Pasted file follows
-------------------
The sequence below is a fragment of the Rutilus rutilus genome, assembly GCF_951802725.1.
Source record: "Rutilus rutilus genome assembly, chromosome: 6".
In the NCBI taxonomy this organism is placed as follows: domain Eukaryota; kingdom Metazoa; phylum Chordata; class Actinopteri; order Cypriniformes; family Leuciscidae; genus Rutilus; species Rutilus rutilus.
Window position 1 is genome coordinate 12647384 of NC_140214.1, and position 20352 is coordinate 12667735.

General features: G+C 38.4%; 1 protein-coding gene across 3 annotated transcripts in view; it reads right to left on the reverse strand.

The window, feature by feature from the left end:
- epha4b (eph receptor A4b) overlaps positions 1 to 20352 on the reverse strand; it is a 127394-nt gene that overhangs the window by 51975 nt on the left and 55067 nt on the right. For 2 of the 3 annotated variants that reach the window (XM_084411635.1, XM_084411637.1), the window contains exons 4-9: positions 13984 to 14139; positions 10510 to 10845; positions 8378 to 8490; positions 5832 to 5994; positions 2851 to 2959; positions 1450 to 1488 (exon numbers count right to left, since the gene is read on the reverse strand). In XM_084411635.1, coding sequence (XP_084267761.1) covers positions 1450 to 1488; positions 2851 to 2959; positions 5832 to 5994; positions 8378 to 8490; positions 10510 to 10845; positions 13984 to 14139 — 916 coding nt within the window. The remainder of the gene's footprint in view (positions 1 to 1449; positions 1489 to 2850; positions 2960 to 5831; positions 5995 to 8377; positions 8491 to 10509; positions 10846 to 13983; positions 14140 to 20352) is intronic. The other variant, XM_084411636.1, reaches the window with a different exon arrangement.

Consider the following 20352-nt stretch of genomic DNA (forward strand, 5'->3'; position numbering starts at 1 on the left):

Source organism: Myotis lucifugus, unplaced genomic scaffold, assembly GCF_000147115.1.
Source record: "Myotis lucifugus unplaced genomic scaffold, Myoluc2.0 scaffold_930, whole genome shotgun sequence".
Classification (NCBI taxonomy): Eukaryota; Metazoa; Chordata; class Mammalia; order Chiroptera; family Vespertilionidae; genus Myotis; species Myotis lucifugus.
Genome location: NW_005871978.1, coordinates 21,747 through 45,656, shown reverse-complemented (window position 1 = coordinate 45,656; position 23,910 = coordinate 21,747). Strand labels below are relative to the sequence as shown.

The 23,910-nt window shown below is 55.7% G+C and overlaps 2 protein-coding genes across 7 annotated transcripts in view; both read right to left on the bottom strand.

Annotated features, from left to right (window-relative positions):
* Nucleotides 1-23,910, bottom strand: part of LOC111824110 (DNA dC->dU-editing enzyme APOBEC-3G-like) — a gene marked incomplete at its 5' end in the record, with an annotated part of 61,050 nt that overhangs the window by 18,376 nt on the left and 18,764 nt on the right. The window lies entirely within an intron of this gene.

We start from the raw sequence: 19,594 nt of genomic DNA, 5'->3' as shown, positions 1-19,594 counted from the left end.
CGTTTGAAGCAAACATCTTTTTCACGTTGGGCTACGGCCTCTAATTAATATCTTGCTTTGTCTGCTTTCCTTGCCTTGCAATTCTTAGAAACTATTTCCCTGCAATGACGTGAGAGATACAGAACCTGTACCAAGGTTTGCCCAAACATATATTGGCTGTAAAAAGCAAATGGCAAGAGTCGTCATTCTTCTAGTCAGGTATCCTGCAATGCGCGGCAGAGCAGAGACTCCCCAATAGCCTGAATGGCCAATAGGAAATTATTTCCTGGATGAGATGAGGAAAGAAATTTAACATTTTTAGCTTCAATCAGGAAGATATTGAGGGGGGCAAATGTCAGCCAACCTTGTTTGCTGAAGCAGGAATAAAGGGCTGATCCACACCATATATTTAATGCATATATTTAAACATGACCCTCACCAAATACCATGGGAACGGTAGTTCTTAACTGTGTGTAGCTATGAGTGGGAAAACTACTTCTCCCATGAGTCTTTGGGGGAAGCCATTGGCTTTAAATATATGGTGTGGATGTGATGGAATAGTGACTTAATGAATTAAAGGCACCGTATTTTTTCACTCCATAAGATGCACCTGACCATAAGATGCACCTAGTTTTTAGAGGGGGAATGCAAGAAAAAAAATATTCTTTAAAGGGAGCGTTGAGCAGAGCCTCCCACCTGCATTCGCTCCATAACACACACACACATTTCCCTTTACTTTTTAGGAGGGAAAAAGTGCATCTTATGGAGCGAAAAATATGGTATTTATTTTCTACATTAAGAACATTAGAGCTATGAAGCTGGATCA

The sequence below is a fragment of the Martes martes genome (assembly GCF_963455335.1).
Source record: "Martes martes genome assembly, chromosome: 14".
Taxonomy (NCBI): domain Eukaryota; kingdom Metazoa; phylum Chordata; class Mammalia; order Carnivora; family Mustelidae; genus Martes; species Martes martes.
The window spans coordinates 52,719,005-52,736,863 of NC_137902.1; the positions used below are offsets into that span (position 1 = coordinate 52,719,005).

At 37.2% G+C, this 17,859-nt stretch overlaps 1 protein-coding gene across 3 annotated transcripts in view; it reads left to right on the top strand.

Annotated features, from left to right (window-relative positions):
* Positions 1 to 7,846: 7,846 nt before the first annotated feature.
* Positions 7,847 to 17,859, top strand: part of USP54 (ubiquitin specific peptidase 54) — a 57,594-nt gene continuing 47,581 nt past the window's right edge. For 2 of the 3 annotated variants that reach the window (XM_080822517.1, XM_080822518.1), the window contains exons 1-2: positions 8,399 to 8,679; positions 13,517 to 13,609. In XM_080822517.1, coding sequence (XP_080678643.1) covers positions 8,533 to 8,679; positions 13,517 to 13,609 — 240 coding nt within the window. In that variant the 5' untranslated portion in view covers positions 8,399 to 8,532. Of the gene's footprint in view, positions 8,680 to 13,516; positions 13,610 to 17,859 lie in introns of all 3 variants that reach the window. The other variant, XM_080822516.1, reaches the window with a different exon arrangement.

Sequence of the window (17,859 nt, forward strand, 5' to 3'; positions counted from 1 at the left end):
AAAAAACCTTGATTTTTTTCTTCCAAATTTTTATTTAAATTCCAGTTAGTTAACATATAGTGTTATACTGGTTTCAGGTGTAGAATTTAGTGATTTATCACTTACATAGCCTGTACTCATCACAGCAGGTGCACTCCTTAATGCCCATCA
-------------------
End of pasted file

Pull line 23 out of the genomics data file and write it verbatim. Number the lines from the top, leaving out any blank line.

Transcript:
Annotated features, from left to right (window-relative positions):